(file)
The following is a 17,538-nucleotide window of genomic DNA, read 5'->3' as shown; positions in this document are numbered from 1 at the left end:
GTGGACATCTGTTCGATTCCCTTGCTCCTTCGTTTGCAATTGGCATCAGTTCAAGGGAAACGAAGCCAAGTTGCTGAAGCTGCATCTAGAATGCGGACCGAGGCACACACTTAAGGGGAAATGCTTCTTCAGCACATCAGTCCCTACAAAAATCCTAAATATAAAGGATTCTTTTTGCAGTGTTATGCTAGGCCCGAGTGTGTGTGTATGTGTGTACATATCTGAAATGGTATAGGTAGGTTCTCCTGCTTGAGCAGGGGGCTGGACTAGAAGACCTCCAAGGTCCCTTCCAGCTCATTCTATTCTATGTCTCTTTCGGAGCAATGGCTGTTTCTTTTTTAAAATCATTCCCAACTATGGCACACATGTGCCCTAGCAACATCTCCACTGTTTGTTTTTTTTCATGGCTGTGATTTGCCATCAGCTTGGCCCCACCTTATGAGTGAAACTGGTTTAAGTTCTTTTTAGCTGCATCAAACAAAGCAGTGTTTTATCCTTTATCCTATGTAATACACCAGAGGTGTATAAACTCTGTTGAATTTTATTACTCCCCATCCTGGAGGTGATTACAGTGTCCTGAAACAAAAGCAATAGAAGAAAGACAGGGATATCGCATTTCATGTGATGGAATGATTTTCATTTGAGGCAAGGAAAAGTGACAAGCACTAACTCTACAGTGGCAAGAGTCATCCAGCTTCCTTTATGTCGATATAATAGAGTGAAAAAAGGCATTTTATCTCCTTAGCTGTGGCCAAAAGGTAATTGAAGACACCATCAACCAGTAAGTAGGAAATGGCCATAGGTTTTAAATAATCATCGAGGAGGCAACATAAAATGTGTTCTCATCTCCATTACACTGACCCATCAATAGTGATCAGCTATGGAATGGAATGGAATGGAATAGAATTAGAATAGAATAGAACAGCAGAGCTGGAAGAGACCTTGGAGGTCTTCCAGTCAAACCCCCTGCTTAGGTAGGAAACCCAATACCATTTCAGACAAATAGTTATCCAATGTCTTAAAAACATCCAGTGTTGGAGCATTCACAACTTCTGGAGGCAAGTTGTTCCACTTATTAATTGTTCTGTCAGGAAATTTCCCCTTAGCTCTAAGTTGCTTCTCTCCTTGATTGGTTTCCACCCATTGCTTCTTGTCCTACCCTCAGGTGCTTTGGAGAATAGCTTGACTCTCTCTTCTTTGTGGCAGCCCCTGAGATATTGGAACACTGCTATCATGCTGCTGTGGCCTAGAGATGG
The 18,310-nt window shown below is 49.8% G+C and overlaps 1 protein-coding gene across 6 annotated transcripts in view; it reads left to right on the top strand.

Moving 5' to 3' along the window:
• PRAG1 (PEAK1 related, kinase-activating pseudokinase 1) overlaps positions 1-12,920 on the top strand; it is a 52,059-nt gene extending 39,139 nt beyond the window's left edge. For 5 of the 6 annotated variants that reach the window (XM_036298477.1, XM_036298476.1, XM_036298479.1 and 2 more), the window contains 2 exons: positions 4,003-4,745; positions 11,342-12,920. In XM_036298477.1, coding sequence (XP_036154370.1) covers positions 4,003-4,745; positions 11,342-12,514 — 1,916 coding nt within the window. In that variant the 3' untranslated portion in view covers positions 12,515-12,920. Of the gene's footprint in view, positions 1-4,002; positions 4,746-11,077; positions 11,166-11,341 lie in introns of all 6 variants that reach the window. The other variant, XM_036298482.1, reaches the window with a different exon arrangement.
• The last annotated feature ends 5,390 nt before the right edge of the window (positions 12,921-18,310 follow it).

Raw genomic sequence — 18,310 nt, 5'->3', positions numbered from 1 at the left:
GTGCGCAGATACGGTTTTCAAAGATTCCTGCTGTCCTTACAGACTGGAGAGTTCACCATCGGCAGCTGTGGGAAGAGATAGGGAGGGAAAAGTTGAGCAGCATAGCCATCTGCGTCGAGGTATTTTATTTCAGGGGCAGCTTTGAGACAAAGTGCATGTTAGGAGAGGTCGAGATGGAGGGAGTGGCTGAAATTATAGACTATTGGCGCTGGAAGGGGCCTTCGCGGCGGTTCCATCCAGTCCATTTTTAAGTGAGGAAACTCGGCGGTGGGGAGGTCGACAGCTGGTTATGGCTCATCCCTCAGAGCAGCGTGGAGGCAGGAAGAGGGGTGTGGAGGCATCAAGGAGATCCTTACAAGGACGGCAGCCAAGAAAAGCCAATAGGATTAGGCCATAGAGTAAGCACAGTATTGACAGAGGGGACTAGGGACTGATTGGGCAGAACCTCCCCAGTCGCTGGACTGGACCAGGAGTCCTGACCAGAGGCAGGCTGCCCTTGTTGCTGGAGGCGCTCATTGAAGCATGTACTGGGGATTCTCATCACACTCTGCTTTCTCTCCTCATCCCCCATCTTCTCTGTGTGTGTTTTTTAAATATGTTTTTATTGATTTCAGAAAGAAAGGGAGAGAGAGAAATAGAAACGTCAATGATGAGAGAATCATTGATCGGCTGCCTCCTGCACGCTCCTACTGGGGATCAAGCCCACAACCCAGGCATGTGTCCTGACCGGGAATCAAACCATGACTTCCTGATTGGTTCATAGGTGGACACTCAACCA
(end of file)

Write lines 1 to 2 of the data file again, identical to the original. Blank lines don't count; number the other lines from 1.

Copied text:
The following is a 17,538-nucleotide window of genomic DNA, read 5'->3' as shown; positions in this document are numbered from 1 at the left end:
GTGGACATCTGTTCGATTCCCTTGCTCCTTCGTTTGCAATTGGCATCAGTTCAAGGGAAACGAAGCCAAGTTGCTGAAGCTGCATCTAGAATGCGGACCGAGGCACACACTTAAGGGGAAATGCTTCTTCAGCACATCAGTCCCTACAAAAATCCTAAATATAAAGGATTCTTTTTGCAGTGTTATGCTAGGCCCGAGTGTGTGTGTATGTGTGTACATATCTGAAATGGTATAGGTAGGTTCTCCTGCTTGAGCAGGGGGCTGGACTAGAAGACCTCCAAGGTCCCTTCCAGCTCATTCTATTCTATGTCTCTTTCGGAGCAATGGCTGTTTCTTTTTTAAAATCATTCCCAACTATGGCACACATGTGCCCTAGCAACATCTCCACTGTTTGTTTTTTTTCATGGCTGTGATTTGCCATCAGCTTGGCCCCACCTTATGAGTGAAACTGGTTTAAGTTCTTTTTAGCTGCATCAAACAAAGCAGTGTTTTATCCTTTATCCTATGTAATACACCAGAGGTGTATAAACTCTGTTGAATTTTATTACTCCCCATCCTGGAGGTGATTACAGTGTCCTGAAACAAAAGCAATAGAAGAAAGACAGGGATATCGCATTTCATGTGATGGAATGATTTTCATTTGAGGCAAGGAAAAGTGACAAGCACTAACTCTACAGTGGCAAGAGTCATCCAGCTTCCTTTATGTCGATATAATAGAGTGAAAAAAGGCATTTTATCTCCTTAGCTGTGGCCAAAAGGTAATTGAAGACACCATCAACCAGTAAGTAGGAAATGGCCATAGGTTTTAAATAATCATCGAGGAGGCAACATAAAATGTGTTCTCATCTCCATTACACTGACCCATCAATAGTGATCAGCTATGGAATGGAATGGAATGGAATAGAATTAGAATAGAATAGAACAGCAGAGCTGGAAGAGACCTTGGAGGTCTTCCAGTCAAACCCCCTGCTTAGGTAGGAAACCCAATACCATTTCAGACAAATAGTTATCCAATGTCTTAAAAACATCCAGTGTTGGAGCATTCACAACTTCTGGAGGCAAGTTGTTCCACTTATTAATTGTTCTGTCAGGAAATTTCCCCTTAGCTCTAAGTTGCTTCTCTCCTTGATTGGTTTCCACCCATTGCTTCTTGTCCTACCCTCAGGTGCTTTGGAGAATAGCTTGACTCTCTCTTCTTTGTGGCAGCCCCTGAGATATTGGAACACTGCTATCATGCTGCTGTGGCCTAGAGATGG